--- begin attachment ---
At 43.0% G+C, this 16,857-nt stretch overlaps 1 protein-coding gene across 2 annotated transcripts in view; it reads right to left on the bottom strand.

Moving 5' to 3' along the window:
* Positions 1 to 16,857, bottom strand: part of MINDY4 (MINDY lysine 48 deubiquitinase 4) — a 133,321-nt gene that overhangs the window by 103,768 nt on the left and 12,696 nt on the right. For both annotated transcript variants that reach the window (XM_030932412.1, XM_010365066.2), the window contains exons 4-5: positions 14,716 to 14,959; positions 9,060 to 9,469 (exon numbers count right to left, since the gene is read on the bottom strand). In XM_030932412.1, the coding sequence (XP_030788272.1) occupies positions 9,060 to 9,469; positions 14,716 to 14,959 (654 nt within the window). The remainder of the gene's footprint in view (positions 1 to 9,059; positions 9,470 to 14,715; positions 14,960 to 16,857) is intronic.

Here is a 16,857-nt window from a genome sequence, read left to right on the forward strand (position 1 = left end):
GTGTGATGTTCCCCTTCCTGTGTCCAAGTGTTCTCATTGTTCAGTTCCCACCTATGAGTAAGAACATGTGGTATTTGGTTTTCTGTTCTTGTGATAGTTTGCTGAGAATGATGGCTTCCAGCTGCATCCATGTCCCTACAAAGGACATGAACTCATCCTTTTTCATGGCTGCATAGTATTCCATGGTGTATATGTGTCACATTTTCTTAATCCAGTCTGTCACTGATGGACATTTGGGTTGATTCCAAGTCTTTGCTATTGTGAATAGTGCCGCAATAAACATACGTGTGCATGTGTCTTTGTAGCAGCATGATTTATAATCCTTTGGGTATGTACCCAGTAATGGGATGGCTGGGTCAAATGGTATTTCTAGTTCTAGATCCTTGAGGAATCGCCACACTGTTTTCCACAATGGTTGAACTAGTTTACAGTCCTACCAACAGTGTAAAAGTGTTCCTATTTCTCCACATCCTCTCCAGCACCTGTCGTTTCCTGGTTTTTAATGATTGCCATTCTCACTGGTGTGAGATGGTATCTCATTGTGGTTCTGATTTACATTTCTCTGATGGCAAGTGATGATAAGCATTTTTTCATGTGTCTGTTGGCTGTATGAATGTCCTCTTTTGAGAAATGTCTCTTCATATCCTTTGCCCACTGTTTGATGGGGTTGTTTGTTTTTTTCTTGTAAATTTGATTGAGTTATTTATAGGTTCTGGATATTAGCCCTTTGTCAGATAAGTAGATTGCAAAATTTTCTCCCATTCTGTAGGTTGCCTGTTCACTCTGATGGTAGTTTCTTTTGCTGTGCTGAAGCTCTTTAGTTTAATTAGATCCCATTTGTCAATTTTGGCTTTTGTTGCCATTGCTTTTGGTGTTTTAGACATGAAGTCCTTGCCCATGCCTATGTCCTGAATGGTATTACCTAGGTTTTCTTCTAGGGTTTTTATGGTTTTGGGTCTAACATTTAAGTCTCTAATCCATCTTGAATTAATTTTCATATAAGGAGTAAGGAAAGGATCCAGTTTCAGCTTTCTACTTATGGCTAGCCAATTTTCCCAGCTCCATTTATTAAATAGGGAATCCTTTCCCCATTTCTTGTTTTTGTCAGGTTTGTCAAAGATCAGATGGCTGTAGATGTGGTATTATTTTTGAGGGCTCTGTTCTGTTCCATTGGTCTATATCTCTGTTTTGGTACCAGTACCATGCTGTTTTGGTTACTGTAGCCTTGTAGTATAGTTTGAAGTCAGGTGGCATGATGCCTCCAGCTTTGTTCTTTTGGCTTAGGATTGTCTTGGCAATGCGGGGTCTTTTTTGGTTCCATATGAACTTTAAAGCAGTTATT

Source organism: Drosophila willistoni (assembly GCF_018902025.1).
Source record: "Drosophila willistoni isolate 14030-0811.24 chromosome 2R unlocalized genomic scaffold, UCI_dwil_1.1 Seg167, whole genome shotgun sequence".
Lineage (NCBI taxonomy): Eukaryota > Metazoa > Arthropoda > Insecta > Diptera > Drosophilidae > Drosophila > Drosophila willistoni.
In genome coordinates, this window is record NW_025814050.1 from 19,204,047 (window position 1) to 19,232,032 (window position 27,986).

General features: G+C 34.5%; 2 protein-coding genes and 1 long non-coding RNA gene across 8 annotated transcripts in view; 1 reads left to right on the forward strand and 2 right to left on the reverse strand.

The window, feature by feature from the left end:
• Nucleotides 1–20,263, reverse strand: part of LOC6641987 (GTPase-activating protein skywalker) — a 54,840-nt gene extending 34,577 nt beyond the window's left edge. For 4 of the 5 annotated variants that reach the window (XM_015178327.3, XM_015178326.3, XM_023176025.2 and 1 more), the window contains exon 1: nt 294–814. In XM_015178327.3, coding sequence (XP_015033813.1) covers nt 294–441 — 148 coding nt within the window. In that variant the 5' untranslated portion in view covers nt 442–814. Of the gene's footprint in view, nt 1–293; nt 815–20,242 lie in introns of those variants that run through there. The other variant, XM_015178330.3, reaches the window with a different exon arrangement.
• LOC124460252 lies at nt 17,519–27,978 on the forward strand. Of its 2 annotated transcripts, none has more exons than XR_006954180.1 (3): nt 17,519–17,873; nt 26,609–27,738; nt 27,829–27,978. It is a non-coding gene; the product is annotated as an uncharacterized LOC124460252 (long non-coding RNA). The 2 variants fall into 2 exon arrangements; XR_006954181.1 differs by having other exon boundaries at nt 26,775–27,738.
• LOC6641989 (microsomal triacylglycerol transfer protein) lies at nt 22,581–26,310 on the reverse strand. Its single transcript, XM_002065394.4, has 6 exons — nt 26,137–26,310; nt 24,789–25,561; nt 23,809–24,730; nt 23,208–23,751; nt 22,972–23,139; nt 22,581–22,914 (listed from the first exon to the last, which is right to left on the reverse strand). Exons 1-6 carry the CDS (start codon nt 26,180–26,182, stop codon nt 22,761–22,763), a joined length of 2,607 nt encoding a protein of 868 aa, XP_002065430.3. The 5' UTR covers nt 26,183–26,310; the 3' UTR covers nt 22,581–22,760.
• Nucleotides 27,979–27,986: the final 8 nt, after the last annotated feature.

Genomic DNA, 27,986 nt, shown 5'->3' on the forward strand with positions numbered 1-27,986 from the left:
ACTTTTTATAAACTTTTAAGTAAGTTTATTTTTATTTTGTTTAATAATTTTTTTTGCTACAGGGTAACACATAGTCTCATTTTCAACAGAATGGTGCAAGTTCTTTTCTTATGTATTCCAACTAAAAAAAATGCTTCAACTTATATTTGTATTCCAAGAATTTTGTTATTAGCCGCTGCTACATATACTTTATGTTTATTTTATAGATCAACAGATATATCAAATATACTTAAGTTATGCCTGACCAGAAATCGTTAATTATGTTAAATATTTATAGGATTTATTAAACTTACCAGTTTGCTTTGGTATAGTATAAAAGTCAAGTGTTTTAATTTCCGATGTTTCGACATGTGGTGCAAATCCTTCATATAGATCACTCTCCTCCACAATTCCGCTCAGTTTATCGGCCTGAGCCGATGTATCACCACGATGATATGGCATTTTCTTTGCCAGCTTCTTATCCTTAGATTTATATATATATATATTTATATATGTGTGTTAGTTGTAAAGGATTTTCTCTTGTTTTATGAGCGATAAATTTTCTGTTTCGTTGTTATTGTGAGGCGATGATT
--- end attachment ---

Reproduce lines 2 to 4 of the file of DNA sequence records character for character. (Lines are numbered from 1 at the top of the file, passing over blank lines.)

Moving 5' to 3' along the window:
* Positions 1 to 16,857, bottom strand: part of MINDY4 (MINDY lysine 48 deubiquitinase 4) — a 133,321-nt gene that overhangs the window by 103,768 nt on the left and 12,696 nt on the right. For both annotated transcript variants that reach the window (XM_030932412.1, XM_010365066.2), the window contains exons 4-5: positions 14,716 to 14,959; positions 9,060 to 9,469 (exon numbers count right to left, since the gene is read on the bottom strand). In XM_030932412.1, the coding sequence (XP_030788272.1) occupies positions 9,060 to 9,469; positions 14,716 to 14,959 (654 nt within the window). The remainder of the gene's footprint in view (positions 1 to 9,059; positions 9,470 to 14,715; positions 14,960 to 16,857) is intronic.

Here is a 16,857-nt window from a genome sequence, read left to right on the forward strand (position 1 = left end):